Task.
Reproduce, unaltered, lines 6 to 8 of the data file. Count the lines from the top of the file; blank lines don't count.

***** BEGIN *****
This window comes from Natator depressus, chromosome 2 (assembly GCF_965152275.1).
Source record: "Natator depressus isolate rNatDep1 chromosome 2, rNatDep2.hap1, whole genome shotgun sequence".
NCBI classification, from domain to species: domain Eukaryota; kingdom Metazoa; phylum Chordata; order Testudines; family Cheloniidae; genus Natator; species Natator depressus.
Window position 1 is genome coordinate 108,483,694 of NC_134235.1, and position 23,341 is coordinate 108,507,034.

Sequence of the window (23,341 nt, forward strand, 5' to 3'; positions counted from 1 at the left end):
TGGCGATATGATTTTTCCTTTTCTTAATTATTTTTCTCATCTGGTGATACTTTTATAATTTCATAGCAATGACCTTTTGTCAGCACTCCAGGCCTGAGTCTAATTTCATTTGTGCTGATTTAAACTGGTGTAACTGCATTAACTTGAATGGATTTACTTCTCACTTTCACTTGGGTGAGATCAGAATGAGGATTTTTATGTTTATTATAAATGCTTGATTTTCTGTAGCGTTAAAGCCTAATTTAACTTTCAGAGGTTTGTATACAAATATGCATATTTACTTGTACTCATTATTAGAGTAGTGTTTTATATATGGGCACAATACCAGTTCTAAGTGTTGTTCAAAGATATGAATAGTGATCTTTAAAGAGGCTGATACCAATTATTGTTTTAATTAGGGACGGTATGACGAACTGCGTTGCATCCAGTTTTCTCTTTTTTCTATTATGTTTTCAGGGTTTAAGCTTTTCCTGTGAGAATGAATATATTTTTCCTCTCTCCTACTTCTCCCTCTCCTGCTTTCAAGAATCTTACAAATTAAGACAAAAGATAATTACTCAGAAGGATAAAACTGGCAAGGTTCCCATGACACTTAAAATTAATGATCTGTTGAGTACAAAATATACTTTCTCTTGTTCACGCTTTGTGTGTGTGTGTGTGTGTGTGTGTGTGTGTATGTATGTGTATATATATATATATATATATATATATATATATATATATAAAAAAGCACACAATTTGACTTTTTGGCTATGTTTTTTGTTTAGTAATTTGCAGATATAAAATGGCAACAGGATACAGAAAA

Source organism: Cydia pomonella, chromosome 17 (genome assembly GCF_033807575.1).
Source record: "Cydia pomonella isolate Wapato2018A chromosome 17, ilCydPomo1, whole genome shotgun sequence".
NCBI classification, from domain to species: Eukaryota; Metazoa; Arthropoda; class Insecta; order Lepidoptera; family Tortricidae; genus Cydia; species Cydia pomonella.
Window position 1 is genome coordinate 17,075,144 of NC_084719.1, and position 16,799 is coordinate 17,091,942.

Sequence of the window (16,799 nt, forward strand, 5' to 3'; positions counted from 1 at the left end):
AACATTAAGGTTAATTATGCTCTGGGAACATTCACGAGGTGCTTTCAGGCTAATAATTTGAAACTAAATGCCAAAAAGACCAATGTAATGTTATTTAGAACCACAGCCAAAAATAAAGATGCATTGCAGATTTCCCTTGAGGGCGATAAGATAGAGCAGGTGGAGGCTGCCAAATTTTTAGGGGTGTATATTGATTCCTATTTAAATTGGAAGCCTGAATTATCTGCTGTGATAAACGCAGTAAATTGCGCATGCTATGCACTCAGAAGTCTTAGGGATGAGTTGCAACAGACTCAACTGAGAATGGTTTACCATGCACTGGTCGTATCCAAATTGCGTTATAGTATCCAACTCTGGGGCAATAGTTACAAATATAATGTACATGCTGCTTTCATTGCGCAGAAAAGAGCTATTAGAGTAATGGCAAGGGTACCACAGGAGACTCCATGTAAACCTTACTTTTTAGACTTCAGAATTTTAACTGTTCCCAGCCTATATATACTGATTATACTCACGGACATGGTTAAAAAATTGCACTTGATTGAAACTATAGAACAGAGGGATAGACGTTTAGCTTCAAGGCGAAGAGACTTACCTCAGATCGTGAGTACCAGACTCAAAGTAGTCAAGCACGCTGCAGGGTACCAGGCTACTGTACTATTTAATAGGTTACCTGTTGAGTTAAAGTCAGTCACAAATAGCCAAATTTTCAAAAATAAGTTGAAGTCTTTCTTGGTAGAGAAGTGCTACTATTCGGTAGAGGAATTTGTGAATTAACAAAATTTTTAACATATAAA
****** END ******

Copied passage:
TGGCGATATGATTTTTCCTTTTCTTAATTATTTTTCTCATCTGGTGATACTTTTATAATTTCATAGCAATGACCTTTTGTCAGCACTCCAGGCCTGAGTCTAATTTCATTTGTGCTGATTTAAACTGGTGTAACTGCATTAACTTGAATGGATTTACTTCTCACTTTCACTTGGGTGAGATCAGAATGAGGATTTTTATGTTTATTATAAATGCTTGATTTTCTGTAGCGTTAAAGCCTAATTTAACTTTCAGAGGTTTGTATACAAATATGCATATTTACTTGTACTCATTATTAGAGTAGTGTTTTATATATGGGCACAATACCAGTTCTAAGTGTTGTTCAAAGATATGAATAGTGATCTTTAAAGAGGCTGATACCAATTATTGTTTTAATTAGGGACGGTATGACGAACTGCGTTGCATCCAGTTTTCTCTTTTTTCTATTATGTTTTCAGGGTTTAAGCTTTTCCTGTGAGAATGAATATATTTTTCCTCTCTCCTACTTCTCCCTCTCCTGCTTTCAAGAATCTTACAAATTAAGACAAAAGATAATTACTCAGAAGGATAAAACTGGCAAGGTTCCCATGACACTTAAAATTAATGATCTGTTGAGTACAAAATATACTTTCTCTTGTTCACGCTTTGTGTGTGTGTGTGTGTGTGTGTGTGTGTGTATGTATGTGTATATATATATATATATATATATATATATATATATATATAAAAAAGCACACAATTTGACTTTTTGGCTATGTTTTTTGTTTAGTAATTTGCAGATATAAAATGGCAACAGGATACAGAAAA

Source organism: Cydia pomonella, chromosome 17 (genome assembly GCF_033807575.1).
Source record: "Cydia pomonella isolate Wapato2018A chromosome 17, ilCydPomo1, whole genome shotgun sequence".